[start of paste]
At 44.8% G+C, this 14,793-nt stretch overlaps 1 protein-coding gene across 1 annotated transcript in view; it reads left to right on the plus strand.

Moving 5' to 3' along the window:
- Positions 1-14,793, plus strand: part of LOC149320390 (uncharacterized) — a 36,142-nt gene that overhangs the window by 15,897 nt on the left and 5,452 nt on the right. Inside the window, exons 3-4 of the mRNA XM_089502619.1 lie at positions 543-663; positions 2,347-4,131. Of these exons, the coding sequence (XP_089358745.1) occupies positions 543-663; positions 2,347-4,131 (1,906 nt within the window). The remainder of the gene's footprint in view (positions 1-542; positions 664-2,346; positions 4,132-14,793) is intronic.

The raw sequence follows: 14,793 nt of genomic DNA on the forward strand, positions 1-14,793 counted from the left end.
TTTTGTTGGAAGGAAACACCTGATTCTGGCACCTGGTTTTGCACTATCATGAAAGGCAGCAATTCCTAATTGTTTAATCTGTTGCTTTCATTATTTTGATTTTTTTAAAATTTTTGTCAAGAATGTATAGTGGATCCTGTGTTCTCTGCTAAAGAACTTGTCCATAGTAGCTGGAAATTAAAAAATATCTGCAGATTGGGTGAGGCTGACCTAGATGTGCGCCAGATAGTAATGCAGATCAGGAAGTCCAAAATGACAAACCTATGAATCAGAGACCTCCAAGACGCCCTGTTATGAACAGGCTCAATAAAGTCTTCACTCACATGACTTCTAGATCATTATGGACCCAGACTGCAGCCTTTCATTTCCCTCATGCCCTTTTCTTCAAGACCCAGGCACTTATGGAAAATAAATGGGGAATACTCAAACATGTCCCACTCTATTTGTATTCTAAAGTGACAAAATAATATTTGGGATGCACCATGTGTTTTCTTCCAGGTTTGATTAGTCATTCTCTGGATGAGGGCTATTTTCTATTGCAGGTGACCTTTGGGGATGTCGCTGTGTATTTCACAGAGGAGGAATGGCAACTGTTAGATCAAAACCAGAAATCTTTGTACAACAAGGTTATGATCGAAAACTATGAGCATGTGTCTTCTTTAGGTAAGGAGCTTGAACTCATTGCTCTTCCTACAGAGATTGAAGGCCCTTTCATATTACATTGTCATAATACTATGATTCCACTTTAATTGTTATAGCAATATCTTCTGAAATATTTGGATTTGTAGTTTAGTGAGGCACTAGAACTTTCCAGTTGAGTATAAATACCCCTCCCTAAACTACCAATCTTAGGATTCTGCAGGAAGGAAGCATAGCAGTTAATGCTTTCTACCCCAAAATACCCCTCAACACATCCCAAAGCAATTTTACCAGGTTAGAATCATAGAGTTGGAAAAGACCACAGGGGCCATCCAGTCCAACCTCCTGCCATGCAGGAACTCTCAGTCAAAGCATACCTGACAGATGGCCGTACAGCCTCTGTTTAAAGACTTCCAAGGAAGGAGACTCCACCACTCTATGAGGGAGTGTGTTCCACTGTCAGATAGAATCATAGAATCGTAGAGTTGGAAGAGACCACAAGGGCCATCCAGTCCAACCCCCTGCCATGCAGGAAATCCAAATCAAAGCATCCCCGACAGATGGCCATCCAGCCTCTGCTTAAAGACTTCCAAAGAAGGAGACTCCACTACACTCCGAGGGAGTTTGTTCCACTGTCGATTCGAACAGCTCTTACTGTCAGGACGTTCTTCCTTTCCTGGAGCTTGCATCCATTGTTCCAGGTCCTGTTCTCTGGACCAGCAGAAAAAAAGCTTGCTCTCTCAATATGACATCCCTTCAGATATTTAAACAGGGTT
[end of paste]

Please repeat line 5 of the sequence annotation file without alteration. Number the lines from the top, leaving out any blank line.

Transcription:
TTTTGTTGGAAGGAAACACCTGATTCTGGCACCTGGTTTTGCACTATCATGAAAGGCAGCAATTCCTAATTGTTTAATCTGTTGCTTTCATTATTTTGATTTTTTTAAAATTTTTGTCAAGAATGTATAGTGGATCCTGTGTTCTCTGCTAAAGAACTTGTCCATAGTAGCTGGAAATTAAAAAATATCTGCAGATTGGGTGAGGCTGACCTAGATGTGCGCCAGATAGTAATGCAGATCAGGAAGTCCAAAATGACAAACCTATGAATCAGAGACCTCCAAGACGCCCTGTTATGAACAGGCTCAATAAAGTCTTCACTCACATGACTTCTAGATCATTATGGACCCAGACTGCAGCCTTTCATTTCCCTCATGCCCTTTTCTTCAAGACCCAGGCACTTATGGAAAATAAATGGGGAATACTCAAACATGTCCCACTCTATTTGTATTCTAAAGTGACAAAATAATATTTGGGATGCACCATGTGTTTTCTTCCAGGTTTGATTAGTCATTCTCTGGATGAGGGCTATTTTCTATTGCAGGTGACCTTTGGGGATGTCGCTGTGTATTTCACAGAGGAGGAATGGCAACTGTTAGATCAAAACCAGAAATCTTTGTACAACAAGGTTATGATCGAAAACTATGAGCATGTGTCTTCTTTAGGTAAGGAGCTTGAACTCATTGCTCTTCCTACAGAGATTGAAGGCCCTTTCATATTACATTGTCATAATACTATGATTCCACTTTAATTGTTATAGCAATATCTTCTGAAATATTTGGATTTGTAGTTTAGTGAGGCACTAGAACTTTCCAGTTGAGTATAAATACCCCTCCCTAAACTACCAATCTTAGGATTCTGCAGGAAGGAAGCATAGCAGTTAATGCTTTCTACCCCAAAATACCCCTCAACACATCCCAAAGCAATTTTACCAGGTTAGAATCATAGAGTTGGAAAAGACCACAGGGGCCATCCAGTCCAACCTCCTGCCATGCAGGAACTCTCAGTCAAAGCATACCTGACAGATGGCCGTACAGCCTCTGTTTAAAGACTTCCAAGGAAGGAGACTCCACCACTCTATGAGGGAGTGTGTTCCACTGTCAGATAGAATCATAGAATCGTAGAGTTGGAAGAGACCACAAGGGCCATCCAGTCCAACCCCCTGCCATGCAGGAAATCCAAATCAAAGCATCCCCGACAGATGGCCATCCAGCCTCTGCTTAAAGACTTCCAAAGAAGGAGACTCCACTACACTCCGAGGGAGTTTGTTCCACTGTCGATTCGAACAGCTCTTACTGTCAGGACGTTCTTCCTTTCCTGGAGCTTGCATCCATTGTTCCAGGTCCTGTTCTCTGGACCAGCAGAAAAAAAGCTTGCTCTCTCAATATGACATCCCTTCAGATATTTAAACAGGGTT